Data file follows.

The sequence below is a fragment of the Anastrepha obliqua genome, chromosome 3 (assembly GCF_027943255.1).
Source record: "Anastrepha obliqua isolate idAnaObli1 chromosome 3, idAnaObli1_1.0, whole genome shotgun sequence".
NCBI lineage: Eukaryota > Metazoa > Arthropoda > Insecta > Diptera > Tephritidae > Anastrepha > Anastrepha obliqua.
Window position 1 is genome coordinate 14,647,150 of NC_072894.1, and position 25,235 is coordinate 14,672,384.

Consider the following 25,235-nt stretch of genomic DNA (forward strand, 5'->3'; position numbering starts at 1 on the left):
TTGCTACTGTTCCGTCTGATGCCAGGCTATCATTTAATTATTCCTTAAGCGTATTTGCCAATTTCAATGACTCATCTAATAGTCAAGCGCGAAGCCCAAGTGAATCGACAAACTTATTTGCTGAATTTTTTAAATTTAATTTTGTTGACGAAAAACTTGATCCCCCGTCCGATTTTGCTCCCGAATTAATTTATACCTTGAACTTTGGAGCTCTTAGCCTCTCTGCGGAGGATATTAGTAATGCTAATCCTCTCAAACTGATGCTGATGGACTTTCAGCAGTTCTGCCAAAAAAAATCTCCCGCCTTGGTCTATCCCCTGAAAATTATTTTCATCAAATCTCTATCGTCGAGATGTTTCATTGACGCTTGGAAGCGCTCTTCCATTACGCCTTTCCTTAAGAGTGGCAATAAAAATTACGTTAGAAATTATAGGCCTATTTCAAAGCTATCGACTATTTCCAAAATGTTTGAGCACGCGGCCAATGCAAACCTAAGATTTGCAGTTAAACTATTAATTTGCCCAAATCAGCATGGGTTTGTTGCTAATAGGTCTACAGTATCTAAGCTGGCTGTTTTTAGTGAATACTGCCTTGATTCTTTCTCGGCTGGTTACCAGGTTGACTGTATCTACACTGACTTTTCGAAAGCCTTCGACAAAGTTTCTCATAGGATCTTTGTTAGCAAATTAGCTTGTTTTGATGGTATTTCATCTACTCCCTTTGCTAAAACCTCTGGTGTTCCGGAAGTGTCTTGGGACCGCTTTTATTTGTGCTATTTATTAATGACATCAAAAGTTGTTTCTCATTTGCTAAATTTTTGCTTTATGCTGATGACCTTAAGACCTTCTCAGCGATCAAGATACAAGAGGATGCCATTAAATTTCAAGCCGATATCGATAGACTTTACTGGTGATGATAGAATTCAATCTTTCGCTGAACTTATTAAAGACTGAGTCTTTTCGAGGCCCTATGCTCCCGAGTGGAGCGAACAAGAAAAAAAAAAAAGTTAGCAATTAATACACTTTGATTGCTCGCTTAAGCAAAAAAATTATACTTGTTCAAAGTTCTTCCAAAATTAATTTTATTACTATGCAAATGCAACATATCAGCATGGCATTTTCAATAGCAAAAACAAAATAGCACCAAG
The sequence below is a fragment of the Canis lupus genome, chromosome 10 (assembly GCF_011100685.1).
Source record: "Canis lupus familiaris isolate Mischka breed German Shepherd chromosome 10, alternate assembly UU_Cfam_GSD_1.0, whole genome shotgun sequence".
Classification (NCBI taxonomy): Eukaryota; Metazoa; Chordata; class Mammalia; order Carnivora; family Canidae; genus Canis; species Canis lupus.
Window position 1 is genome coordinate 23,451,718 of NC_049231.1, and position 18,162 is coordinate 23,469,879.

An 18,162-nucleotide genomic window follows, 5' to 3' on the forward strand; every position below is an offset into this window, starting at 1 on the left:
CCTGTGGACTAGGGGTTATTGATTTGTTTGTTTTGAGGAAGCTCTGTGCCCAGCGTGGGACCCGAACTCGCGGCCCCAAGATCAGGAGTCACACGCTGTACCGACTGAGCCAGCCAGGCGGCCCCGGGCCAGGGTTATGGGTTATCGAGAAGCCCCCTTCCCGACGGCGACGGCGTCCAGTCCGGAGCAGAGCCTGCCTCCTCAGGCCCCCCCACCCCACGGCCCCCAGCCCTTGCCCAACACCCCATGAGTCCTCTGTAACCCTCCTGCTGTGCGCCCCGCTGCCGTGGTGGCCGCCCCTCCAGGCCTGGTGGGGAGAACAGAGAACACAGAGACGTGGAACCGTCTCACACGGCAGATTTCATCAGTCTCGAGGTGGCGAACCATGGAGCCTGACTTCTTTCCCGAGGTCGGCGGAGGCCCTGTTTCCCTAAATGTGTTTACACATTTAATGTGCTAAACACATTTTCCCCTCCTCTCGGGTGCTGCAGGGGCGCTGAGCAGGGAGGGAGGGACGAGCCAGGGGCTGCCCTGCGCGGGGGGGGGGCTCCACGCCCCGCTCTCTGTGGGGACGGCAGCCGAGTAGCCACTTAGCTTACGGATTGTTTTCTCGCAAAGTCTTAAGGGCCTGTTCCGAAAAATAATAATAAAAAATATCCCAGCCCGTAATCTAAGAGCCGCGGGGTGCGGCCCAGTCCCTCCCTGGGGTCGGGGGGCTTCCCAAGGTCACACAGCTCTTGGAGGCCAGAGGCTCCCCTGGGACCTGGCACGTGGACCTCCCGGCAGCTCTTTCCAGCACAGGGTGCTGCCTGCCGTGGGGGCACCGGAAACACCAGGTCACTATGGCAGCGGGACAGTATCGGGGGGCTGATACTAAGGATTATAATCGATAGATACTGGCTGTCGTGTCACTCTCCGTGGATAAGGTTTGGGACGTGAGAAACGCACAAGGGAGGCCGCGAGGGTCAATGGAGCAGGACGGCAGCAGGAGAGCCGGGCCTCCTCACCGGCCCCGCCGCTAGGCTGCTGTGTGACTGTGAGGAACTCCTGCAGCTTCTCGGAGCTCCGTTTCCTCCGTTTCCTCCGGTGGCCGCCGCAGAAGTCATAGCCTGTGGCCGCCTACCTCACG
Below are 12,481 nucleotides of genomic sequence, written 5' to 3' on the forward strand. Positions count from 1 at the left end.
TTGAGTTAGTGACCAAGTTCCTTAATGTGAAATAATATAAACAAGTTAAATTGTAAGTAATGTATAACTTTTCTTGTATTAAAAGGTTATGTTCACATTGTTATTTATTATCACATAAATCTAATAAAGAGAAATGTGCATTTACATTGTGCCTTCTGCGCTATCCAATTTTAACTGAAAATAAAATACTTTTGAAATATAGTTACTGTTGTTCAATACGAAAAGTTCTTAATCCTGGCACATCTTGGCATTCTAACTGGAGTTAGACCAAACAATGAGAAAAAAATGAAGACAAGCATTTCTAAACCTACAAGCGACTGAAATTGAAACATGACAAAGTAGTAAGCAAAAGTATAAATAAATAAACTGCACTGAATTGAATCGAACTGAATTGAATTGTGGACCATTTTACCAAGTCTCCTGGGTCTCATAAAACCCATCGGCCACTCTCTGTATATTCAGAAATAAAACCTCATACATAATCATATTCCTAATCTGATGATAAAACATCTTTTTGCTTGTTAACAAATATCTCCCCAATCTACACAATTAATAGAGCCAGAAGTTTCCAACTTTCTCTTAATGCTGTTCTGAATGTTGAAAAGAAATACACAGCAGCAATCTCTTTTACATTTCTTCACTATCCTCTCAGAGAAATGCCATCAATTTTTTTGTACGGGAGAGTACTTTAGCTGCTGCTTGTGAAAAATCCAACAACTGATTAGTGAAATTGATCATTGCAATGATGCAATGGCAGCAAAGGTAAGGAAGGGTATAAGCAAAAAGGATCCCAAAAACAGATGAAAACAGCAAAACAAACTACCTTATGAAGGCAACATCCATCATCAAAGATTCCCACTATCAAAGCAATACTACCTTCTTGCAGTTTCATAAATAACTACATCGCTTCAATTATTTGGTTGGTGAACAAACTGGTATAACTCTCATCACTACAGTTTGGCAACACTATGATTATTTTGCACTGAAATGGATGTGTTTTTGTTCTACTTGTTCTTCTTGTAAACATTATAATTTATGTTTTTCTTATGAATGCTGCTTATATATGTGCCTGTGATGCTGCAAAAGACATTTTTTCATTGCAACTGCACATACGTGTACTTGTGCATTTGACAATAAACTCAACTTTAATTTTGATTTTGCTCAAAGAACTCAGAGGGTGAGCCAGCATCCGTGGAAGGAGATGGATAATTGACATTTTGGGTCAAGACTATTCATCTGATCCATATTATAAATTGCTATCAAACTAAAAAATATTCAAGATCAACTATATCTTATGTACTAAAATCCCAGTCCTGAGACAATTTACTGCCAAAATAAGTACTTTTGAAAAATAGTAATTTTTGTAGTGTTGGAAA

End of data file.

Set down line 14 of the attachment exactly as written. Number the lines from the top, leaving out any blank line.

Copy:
TTGAGTTAGTGACCAAGTTCCTTAATGTGAAATAATATAAACAAGTTAAATTGTAAGTAATGTATAACTTTTCTTGTATTAAAAGGTTATGTTCACATTGTTATTTATTATCACATAAATCTAATAAAGAGAAATGTGCATTTACATTGTGCCTTCTGCGCTATCCAATTTTAACTGAAAATAAAATACTTTTGAAATATAGTTACTGTTGTTCAATACGAAAAGTTCTTAATCCTGGCACATCTTGGCATTCTAACTGGAGTTAGACCAAACAATGAGAAAAAAATGAAGACAAGCATTTCTAAACCTACAAGCGACTGAAATTGAAACATGACAAAGTAGTAAGCAAAAGTATAAATAAATAAACTGCACTGAATTGAATCGAACTGAATTGAATTGTGGACCATTTTACCAAGTCTCCTGGGTCTCATAAAACCCATCGGCCACTCTCTGTATATTCAGAAATAAAACCTCATACATAATCATATTCCTAATCTGATGATAAAACATCTTTTTGCTTGTTAACAAATATCTCCCCAATCTACACAATTAATAGAGCCAGAAGTTTCCAACTTTCTCTTAATGCTGTTCTGAATGTTGAAAAGAAATACACAGCAGCAATCTCTTTTACATTTCTTCACTATCCTCTCAGAGAAATGCCATCAATTTTTTTGTACGGGAGAGTACTTTAGCTGCTGCTTGTGAAAAATCCAACAACTGATTAGTGAAATTGATCATTGCAATGATGCAATGGCAGCAAAGGTAAGGAAGGGTATAAGCAAAAAGGATCCCAAAAACAGATGAAAACAGCAAAACAAACTACCTTATGAAGGCAACATCCATCATCAAAGATTCCCACTATCAAAGCAATACTACCTTCTTGCAGTTTCATAAATAACTACATCGCTTCAATTATTTGGTTGGTGAACAAACTGGTATAACTCTCATCACTACAGTTTGGCAACACTATGATTATTTTGCACTGAAATGGATGTGTTTTTGTTCTACTTGTTCTTCTTGTAAACATTATAATTTATGTTTTTCTTATGAATGCTGCTTATATATGTGCCTGTGATGCTGCAAAAGACATTTTTTCATTGCAACTGCACATACGTGTACTTGTGCATTTGACAATAAACTCAACTTTAATTTTGATTTTGCTCAAAGAACTCAGAGGGTGAGCCAGCATCCGTGGAAGGAGATGGATAATTGACATTTTGGGTCAAGACTATTCATCTGATCCATATTATAAATTGCTATCAAACTAAAAAATATTCAAGATCAACTATATCTTATGTACTAAAATCCCAGTCCTGAGACAATTTACTGCCAAAATAAGTACTTTTGAAAAATAGTAATTTTTGTAGTGTTGGAAA